OpenPandemics – COVID-19
COVID-19 is a disease caused by SARS-CoV2, a virus of the coronavirus family. These viruses cause diseases that affect mainly the human respiratory system and potentially other major organs. COVID-19 can lead to serious illness or even death.
As of the launch of this project, there is no treatment, cure, or vaccine for COVID-19.
Scientists at Scripps Research are doing molecular modeling simulations to look for possible candidates for the development of treatments for COVID-19, but to be successful they need massive computing power to carry out millions of simulated laboratory experiments.
So Scripps Research is partnering with World Community Grid, an IBM social impact initiative that allows anyone with a computer and an internet connection to donate their device’s computing power to help scientists study the world’s biggest problems in health and sustainability. By using this donated computing power, the scientists aim to identify promising chemical compounds for further laboratory testing.
The research team wants not only to help find treatments for COVID-19, but also to create a fast-response, open source toolkit that will help all scientists quickly search for treatments for future pandemics. And in keeping with World Community Grid’s open data policy, all data and tools that are developed through this project will be shared freely in the scientific community.
The project’s primary goal is to search for potential treatments for COVID-19, so studying proteins from SARS-CoV2 (the virus that causes COVID-19) is the highest priority.
Additionally, scientists want to fight not only the current emergency, but also prepare for the ones that will likely follow. Future pandemics could stem from a progressive accumulation of mutations, which can eventually lead to a new virus variant. This is what happened when the virus SARS-CoV1 mutated to become SARS-CoV2. So, the research team is including proteins from the SARS-CoV1 and other viruses to be studied as part of OpenPandemics –COVID-19, which will help them assess how difficult would it be to find or design molecules capable of overcoming the inevitable mutations.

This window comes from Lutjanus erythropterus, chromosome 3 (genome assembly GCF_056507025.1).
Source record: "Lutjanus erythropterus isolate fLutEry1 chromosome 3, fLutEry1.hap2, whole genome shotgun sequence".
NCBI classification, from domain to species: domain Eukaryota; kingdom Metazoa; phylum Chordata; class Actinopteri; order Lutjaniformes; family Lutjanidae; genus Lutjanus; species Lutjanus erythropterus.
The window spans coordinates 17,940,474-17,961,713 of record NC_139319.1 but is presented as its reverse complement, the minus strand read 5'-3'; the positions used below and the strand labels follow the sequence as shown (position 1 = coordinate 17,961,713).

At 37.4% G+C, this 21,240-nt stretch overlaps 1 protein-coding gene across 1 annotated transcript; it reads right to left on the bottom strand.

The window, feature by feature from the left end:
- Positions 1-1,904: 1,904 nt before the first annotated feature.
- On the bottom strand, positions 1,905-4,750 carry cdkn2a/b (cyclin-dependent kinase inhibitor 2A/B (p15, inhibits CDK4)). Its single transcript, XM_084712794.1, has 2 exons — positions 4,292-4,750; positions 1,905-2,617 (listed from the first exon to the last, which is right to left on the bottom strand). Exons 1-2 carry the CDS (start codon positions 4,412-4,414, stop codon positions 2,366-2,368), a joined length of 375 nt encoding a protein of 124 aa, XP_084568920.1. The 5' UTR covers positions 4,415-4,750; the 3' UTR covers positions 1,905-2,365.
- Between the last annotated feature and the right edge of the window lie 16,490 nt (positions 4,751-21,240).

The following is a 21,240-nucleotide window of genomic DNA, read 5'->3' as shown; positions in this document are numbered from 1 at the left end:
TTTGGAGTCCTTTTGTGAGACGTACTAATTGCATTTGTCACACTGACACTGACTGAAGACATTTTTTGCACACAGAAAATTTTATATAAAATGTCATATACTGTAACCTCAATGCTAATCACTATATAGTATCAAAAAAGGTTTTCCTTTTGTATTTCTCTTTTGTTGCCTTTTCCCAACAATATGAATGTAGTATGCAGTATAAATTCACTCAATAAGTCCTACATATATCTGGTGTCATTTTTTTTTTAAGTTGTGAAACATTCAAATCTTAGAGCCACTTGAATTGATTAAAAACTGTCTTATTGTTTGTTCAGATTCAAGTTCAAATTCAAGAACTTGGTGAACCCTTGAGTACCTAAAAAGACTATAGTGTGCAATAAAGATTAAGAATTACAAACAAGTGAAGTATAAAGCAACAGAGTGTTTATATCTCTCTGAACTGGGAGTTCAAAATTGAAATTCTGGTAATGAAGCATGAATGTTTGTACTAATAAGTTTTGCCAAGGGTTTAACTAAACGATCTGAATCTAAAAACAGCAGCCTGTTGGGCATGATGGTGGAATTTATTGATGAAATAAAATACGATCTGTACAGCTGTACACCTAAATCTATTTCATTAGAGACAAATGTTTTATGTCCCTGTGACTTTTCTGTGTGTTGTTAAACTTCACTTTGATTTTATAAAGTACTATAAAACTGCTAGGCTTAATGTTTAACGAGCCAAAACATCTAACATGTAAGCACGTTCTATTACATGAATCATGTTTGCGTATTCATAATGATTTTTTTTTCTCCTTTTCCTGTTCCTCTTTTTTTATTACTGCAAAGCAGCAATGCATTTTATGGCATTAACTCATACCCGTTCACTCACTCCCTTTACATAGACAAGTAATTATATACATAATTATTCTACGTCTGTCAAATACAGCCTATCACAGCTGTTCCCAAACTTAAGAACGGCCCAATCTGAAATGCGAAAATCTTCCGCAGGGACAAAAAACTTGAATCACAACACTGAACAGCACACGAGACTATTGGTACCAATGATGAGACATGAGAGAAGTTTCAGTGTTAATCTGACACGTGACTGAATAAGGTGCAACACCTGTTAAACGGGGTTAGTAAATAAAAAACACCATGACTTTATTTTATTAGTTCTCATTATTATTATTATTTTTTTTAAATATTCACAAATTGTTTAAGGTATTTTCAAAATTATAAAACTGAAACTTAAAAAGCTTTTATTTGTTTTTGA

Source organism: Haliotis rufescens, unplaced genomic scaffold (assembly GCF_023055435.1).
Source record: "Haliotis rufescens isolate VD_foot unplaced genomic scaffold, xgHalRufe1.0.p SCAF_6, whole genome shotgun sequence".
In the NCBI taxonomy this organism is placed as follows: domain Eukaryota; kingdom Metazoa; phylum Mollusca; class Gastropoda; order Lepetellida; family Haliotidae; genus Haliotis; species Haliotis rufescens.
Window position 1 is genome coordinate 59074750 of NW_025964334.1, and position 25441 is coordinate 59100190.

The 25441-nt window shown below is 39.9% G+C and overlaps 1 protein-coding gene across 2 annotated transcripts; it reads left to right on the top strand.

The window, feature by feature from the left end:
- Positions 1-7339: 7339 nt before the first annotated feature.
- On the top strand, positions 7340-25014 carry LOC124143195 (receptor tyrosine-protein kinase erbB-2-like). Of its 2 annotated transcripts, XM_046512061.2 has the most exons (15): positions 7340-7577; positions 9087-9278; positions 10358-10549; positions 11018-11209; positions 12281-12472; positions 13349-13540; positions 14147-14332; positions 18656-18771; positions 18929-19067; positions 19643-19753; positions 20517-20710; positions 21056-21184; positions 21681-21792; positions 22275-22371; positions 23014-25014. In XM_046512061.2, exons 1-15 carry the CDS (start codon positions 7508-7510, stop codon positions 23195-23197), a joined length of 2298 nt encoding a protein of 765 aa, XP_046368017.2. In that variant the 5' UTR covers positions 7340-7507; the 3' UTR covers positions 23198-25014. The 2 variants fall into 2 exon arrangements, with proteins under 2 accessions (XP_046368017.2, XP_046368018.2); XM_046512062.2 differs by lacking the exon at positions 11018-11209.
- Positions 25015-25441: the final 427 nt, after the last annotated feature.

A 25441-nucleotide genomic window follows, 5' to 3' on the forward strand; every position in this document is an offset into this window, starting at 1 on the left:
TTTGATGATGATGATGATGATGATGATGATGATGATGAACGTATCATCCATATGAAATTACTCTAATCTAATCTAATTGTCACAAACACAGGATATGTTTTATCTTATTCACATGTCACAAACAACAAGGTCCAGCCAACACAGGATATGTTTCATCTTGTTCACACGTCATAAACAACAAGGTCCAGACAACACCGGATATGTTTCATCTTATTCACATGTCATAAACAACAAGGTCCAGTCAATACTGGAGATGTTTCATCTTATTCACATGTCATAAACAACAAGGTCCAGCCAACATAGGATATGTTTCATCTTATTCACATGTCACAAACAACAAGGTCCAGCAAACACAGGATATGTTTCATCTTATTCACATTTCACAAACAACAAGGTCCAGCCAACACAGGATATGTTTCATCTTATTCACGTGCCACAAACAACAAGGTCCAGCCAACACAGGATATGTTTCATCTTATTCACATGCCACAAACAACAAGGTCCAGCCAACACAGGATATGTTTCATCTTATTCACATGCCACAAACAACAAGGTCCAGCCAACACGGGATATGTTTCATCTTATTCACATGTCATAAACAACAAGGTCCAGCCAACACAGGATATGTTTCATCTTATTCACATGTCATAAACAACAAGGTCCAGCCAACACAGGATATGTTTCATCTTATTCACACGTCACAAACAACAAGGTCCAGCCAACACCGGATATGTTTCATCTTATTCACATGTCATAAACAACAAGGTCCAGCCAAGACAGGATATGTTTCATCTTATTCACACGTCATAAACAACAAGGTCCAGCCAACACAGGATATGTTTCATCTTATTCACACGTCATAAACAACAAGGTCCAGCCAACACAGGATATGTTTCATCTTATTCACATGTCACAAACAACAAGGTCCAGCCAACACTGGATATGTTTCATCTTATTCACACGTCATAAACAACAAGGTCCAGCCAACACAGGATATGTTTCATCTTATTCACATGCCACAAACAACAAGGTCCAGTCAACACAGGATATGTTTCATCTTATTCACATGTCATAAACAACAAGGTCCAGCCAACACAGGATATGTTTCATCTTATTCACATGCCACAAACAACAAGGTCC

What if your computer could run weather simulations that could help farmers in Africa successfully grow their crops? We’re excited to announce the Africa Rainfall Project, our first project in partnership with The Weather Company.
Why are accurate rainfall forecasts particularly important for farmers in sub-Saharan Africa?
Most farms in Africa (about 95 percent) depend on rainfall to successfully raise their crops. However, because rainfall in Africa is often localized—sometimes almost at the level of one farm—it’s difficult to forecast accurately with technology such as satellite data, which shows larger weather patterns.
The Africa Rainfall Project aims to change that by creating more accurate rainfall forecasts that use rainfall data from The Weather Company, satellite data, ground observations, and data derived from weather simulations run on World Community Grid.
Every year, approximately 300,000 children are diagnosed with cancer and about 80,000 die of cancer. In 2009, World Community Grid joined the battle to improve these grim statistics by supporting Help Fight Childhood Cancer. With the aid of more than 200,000 volunteers who donated their devices’ computing time, the project helped scientists discover several potential drug candidates that may lead to treatments for neuroblastoma, one of the more common cancers in infants and young children.
Microbiome Immunity Project
Did you know that trillions of bacteria live inside and on your body? In this comprehensive study of the human microbiome, you can help scientists understand the role these bacteria play in disease.
Help Stop TB
Tuberculosis killed 1.5 million people in 2014, making it one of the world’s deadliest diseases. You can help researchers learn more about this disease and how to overcome it.
FightAIDS@Home – Phase 2
The first phase of FightAIDS@Home made significant advances in HIV research. As the virus evolves, the research team is now pioneering the use of new analysis techniques to better identify promising anti-HIV drugs.
Mapping Cancer Markers
Mapping Cancer Markers aims to identify chemical markers associated with various types of cancer. This will help researchers detect cancer earlier and design more personalized cancer care by determining an individual’s susceptibility to…